Face to Face. Rachel Fleminger Hudson.

System meets the visual artist and winner of the fifth edition of Dior’s Photography and Visual Arts Award for Young Talents.

Face to Face. Rachel Fleminger Hudson. - © Photography by Rachel Fleminger Hudson, System Magazine

System meets the visual artist and winner of the fifth edition of Dior’s Photography and Visual Arts Award for Young Talents.

Earlier this month, photography creatives from all over the world descended on Arles for the return of Dior’s Photography and Visual Arts Award for Young Talents. Now in its fifth edition, the 14 finalists, or laureates – hailing from London, Barcelona, Paris, Tokyo, New York, Leipzig, Boksburg, Fuzhou, and Seoul – each responded to the theme: Face to Face, compiling a series that best represented their individual interpretations.

This year’s award was judged by a jury made up of photographers Samuel Fosso and Estefanía Peñafiel Loaiza, Maja Hoffmann, founder of Luma Arles, Simon Baker, director of the Maison Européenne de la Photographie, Jérôme Pulis, international director of Christian Dior Parfums, and artist Maya Rochat.

While Paris-based Margaux Laurens-Neel and Tokyo-based Lin Yuhan both received special mentions from the jury, it was London-based visual artist Rachel Fleminger Hudson who went on to take home the prize – earning her a €10,000 grant courtesy of Maison Dior in addition to a commission for creative work.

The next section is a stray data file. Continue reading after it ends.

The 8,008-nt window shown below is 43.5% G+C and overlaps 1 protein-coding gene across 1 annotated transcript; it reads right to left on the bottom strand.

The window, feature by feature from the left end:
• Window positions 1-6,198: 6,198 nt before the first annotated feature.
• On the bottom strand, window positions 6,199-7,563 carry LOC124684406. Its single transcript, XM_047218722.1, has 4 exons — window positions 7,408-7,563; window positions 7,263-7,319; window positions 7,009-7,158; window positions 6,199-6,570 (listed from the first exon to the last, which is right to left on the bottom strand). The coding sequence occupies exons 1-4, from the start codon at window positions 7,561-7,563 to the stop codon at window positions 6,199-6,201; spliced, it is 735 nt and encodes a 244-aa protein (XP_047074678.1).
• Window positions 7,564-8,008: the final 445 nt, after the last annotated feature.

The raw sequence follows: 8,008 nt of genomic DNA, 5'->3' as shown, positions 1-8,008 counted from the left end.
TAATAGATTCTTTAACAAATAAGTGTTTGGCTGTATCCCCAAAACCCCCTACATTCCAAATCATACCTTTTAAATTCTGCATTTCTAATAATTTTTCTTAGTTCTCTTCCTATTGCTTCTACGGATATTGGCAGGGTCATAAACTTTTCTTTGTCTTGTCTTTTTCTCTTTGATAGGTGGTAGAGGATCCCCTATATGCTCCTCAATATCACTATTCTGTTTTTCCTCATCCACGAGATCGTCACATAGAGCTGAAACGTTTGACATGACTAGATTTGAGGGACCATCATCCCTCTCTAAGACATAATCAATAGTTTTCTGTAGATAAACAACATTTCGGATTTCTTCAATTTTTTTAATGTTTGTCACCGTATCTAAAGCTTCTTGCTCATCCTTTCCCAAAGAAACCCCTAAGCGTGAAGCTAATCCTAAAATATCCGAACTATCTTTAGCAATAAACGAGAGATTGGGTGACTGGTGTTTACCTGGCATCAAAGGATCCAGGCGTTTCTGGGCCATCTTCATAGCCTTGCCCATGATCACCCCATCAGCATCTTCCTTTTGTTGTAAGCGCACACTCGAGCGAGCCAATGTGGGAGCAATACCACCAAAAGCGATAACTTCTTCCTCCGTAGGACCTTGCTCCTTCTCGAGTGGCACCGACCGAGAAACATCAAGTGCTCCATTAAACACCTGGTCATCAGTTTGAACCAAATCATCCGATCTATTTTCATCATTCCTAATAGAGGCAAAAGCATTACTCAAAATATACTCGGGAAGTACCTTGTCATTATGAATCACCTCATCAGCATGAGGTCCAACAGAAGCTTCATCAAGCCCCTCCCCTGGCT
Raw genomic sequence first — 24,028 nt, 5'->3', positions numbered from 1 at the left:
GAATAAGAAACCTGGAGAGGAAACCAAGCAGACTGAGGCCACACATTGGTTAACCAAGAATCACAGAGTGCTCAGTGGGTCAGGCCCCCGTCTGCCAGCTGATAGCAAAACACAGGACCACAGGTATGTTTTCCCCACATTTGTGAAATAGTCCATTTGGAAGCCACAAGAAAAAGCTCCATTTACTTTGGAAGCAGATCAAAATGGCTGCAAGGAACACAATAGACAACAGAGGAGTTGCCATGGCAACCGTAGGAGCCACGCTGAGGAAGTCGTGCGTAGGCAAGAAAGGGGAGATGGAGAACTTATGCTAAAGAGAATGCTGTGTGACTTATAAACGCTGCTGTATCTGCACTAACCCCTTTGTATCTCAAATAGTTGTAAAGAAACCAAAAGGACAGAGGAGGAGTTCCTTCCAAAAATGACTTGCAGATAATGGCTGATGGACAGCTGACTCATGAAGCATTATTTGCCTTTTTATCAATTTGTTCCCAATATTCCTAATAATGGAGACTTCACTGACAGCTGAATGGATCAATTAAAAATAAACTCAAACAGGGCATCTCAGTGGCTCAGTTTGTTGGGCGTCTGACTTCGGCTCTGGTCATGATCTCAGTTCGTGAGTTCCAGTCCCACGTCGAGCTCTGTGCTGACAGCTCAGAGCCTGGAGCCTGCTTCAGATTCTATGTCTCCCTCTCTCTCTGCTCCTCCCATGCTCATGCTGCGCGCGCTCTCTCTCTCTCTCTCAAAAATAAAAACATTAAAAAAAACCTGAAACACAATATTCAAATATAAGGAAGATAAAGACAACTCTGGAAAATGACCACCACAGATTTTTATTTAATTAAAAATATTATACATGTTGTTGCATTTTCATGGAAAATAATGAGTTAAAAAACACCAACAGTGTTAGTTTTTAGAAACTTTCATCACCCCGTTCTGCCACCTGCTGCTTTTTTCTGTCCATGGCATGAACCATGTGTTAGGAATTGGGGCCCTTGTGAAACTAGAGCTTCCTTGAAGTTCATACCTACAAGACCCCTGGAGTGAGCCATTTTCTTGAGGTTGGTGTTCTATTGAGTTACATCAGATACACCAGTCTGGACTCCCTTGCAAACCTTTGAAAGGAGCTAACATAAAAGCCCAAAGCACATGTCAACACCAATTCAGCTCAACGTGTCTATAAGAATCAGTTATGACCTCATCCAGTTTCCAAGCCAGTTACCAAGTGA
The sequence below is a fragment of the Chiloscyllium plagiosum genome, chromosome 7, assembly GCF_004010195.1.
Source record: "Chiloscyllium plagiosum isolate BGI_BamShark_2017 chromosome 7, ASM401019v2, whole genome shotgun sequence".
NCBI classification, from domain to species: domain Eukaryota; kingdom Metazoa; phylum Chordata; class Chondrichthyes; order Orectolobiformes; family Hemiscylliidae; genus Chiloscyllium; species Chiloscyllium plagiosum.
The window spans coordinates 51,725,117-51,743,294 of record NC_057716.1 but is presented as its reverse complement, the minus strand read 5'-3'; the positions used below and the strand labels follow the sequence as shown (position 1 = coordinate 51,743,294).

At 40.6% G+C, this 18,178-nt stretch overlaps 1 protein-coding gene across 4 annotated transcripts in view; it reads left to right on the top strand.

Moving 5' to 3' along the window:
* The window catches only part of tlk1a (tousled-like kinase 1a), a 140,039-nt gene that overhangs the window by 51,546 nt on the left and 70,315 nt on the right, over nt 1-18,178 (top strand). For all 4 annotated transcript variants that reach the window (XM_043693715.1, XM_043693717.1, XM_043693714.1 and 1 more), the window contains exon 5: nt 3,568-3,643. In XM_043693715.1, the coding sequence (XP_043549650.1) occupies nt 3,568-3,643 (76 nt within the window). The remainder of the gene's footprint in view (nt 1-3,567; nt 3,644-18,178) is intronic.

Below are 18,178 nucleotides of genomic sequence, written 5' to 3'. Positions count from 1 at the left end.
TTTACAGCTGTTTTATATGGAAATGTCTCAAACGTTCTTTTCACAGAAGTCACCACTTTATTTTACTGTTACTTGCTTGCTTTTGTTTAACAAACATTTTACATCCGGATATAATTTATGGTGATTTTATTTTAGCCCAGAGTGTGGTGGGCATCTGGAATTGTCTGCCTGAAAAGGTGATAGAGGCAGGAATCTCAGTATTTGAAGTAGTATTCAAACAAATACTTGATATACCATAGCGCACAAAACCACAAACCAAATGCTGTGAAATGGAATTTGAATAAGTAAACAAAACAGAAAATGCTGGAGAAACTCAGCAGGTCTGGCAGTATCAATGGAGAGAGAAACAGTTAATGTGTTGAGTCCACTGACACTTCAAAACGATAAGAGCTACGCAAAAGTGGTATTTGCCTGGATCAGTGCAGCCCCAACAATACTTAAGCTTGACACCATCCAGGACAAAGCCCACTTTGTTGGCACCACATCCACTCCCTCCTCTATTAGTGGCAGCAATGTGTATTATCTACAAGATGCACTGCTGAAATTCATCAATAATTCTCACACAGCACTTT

Despite feeling distinctly nostalgic at first glance – the artist’s work hails back to the 1970s – Fleminger Hudson aims to anchor her images in the present. In addition to the overall image-making, she also creates costuming and sets to highlight the stories, characters, and emotions within her photography. Here, System meets the creative following her win to discuss her approach to image-making, her multifaceted creative process, and the importance of continuing to support upcoming creatives in the arts.

Face to Face. Rachel Fleminger Hudson. - © Photography by Rachel Fleminger Hudson, System Magazine
Face to Face. Rachel Fleminger Hudson. - © Photography by Rachel Fleminger Hudson, System Magazine
Face to Face. Rachel Fleminger Hudson. - © Photography by Rachel Fleminger Hudson, System Magazine
Face to Face. Rachel Fleminger Hudson. - © Photography by Rachel Fleminger Hudson, System Magazine
Face to Face. Rachel Fleminger Hudson. - © Photography by Rachel Fleminger Hudson, System Magazine
Face to Face. Rachel Fleminger Hudson. - © Photography by Rachel Fleminger Hudson, System Magazine